The focus of the electrical contracting industry has always been energy. That’s obvious. But, reflect on the history of the industry for a few moments, and it’s just as obvious that the role electrical contractors perform with regard to energy has changed dramatically. Moreover, it is still evolving.
Once the sleeping giant called electricity was prodded to life in the late 19th century, the initial challenge was to tame it—to make it safe and widely available. More ambitious plans would have to wait. It would be decades before electrical contractors could offer anything like the complex services that are routine today.
However, two processes have been at work within electrical construction since its beginning. They made our industry and association possible and provided for the overwhelming and ongoing success of both. One is constant technological advance. I refer to the other as relationship building, but what I’m really talking about is the multipart process of assembling all the necessary supporting apparatuses.
Of course, technology is the predominant driver for change within electrical contracting, but, if the proper support structure is lacking, technology is nothing more than the assembly of gadgets. For any specific task related to installing, maintaining, or repairing electrical products and systems, that structure must be built on a foundation of best practices leading to the establishment of proven methods of workforce training, effective codes and standards, and a workable regulatory environment, among other considerations.
Carrying out the activities, functions and processes necessary to achieve consistent results requires cooperation among many different types of entities. Relationships and the resultant products of mutual cooperation are important in the construction arena and always will be. So, for example, product manufacturers will continue to play a vital role in dictating electrical construction offerings (and vice versa), and many manufacturers will continue to serve as our partners in electrical workforce training.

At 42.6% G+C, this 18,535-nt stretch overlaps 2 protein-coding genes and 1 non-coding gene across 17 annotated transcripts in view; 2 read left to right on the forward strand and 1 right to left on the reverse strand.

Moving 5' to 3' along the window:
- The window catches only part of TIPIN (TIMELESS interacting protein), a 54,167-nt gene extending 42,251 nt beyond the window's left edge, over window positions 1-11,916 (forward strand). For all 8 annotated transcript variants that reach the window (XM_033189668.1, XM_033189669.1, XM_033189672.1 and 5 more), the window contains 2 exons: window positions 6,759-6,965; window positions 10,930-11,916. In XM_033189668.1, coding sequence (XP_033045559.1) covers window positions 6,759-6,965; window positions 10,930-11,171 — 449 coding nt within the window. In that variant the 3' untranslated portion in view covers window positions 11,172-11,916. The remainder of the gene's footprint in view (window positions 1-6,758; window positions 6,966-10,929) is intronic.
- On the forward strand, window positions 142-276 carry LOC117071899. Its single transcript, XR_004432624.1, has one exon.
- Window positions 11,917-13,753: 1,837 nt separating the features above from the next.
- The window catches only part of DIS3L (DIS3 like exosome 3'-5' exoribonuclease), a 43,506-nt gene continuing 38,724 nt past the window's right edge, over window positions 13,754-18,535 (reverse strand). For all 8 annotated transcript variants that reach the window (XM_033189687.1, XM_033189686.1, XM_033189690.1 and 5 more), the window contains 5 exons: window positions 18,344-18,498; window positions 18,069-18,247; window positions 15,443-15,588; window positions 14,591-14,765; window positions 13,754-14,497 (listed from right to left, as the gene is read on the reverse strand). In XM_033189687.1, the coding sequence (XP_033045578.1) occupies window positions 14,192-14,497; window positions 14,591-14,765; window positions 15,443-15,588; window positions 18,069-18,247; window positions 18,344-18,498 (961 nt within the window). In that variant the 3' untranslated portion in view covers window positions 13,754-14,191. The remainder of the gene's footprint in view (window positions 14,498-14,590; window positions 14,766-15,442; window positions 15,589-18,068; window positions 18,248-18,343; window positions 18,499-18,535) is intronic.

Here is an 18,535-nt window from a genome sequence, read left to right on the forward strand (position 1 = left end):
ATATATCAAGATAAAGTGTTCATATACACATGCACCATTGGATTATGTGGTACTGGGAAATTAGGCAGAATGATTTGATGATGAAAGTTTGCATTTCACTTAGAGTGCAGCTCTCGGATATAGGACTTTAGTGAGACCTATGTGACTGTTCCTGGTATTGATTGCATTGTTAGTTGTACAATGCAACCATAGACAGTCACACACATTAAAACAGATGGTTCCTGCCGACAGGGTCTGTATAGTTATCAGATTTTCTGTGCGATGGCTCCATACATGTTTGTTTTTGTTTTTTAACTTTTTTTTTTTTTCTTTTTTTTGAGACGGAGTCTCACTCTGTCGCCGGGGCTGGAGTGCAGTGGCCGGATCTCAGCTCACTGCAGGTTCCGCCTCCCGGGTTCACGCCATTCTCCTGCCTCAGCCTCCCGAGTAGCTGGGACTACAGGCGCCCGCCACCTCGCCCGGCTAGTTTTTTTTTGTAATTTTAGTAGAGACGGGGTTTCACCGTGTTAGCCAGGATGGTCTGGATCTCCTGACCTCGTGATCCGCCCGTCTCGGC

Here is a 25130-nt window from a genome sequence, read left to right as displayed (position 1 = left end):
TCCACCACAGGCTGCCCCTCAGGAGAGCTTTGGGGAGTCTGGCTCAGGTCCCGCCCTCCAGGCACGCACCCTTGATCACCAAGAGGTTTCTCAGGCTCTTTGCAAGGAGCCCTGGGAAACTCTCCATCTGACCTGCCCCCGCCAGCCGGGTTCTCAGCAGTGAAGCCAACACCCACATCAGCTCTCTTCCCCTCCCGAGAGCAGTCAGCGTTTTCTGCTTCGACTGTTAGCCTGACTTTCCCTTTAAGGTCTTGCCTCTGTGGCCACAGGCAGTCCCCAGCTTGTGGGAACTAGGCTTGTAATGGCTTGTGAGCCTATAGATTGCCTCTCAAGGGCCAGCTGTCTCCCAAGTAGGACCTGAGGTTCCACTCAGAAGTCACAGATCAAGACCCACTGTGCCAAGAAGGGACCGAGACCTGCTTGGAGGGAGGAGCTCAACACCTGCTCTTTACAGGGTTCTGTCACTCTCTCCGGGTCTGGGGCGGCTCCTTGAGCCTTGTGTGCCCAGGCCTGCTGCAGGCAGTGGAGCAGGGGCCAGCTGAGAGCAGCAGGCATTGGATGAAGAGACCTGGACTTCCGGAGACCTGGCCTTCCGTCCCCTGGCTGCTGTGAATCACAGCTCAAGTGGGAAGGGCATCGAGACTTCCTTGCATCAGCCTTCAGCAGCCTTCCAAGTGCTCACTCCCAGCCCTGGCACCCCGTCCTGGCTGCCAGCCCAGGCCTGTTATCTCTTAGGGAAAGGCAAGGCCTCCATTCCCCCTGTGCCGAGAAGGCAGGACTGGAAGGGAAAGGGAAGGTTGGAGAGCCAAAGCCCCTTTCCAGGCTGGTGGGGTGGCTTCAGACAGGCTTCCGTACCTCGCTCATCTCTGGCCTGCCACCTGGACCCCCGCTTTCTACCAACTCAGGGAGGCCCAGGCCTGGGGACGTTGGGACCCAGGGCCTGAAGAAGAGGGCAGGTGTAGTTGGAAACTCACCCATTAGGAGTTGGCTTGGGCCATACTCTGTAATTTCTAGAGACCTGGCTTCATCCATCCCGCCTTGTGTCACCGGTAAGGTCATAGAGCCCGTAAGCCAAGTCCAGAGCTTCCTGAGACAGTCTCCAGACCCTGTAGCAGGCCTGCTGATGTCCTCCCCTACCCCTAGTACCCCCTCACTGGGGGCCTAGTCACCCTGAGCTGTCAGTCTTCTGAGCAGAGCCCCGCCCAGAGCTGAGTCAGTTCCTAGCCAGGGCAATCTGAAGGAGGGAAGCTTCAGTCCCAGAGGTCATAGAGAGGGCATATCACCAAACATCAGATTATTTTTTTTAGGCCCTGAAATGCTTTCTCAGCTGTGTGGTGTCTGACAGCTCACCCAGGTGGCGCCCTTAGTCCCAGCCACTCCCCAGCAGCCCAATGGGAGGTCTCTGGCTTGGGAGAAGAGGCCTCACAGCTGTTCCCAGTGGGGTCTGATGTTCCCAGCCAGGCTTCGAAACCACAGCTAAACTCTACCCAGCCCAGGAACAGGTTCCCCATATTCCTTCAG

The National Electrical Contractors Association, and the electrical contractors NECA represents, also work effectively with many other entities—labor, government, educators, researchers, suppliers, standards developers and dozens of like-minded organizations. Powerful partners cooperate for mutual benefit; it’s how you get things done.
The fact that today’s electrical contractors can address topics—such as energy efficiency, energy storage, lighting retrofits, the smart grid, solar and wind generation and the like—results from the incessant march of technological innovation and the establishment of supporting mechanisms, including superior workforce training and effective standards. I am grateful for NECA carrying out so much of the prep work. It accounts for us evolving into energy managers.
Now many electrical contractors have taken the next logical step and are becoming energy brokers. They’re acting as ESCOs (energy service companies) that develop, install, arrange financing, and provide performance guarantees for energy-efficiency and renewable-energy projects.
Admittedly, NECA-member contractors have access to some special resources in this regard. Working through the NECA Energy Conservation and Performance (ECAP) platform, members are able to provide investment-grade project-performance guarantees and performance-based financing to their clients using third-party insurance and project investors. I encourage all ECs to look into providing such services to get in on the multibillion-dollar green electrical construction market.
Some aspects of electrical construction remain constant. For example, there’s the fact that electrical contracting has always provided interesting work in which its practitioners can take pride. Members of our profession have always been in the business of connecting customers with the good things in life, and we can be proud of that, too. What we do affects the U.S. economy significantly, and that won’t change. What we do has always provided a good living, too, and I don’t think that will change, either.
Today’s evolved ECs are doing so much. Electrical contractors take the lead in helping our nation achieve energy independence and creating a sustainable future, whether by performing green work for a municipal system or retrofitting one customer facility at a time. ECs also stand to play a key role in revitalizing the aging infrastructure, making the smart grid a reality and improving energy efficiency throughout the United States.
It really is a great time to be an electrical contractor. I am proud to be a part of this amazing industry and thankful for NECA priming the pump for our industry’s success. I just wanted to get this in. I’ll have even more to say next month.
About The Author
Dennis Quebe is a former president of the National Electrical Contractors Association (NECA) and contributed the President's Desk column monthly. He took office in January 2012 and served a three-year term.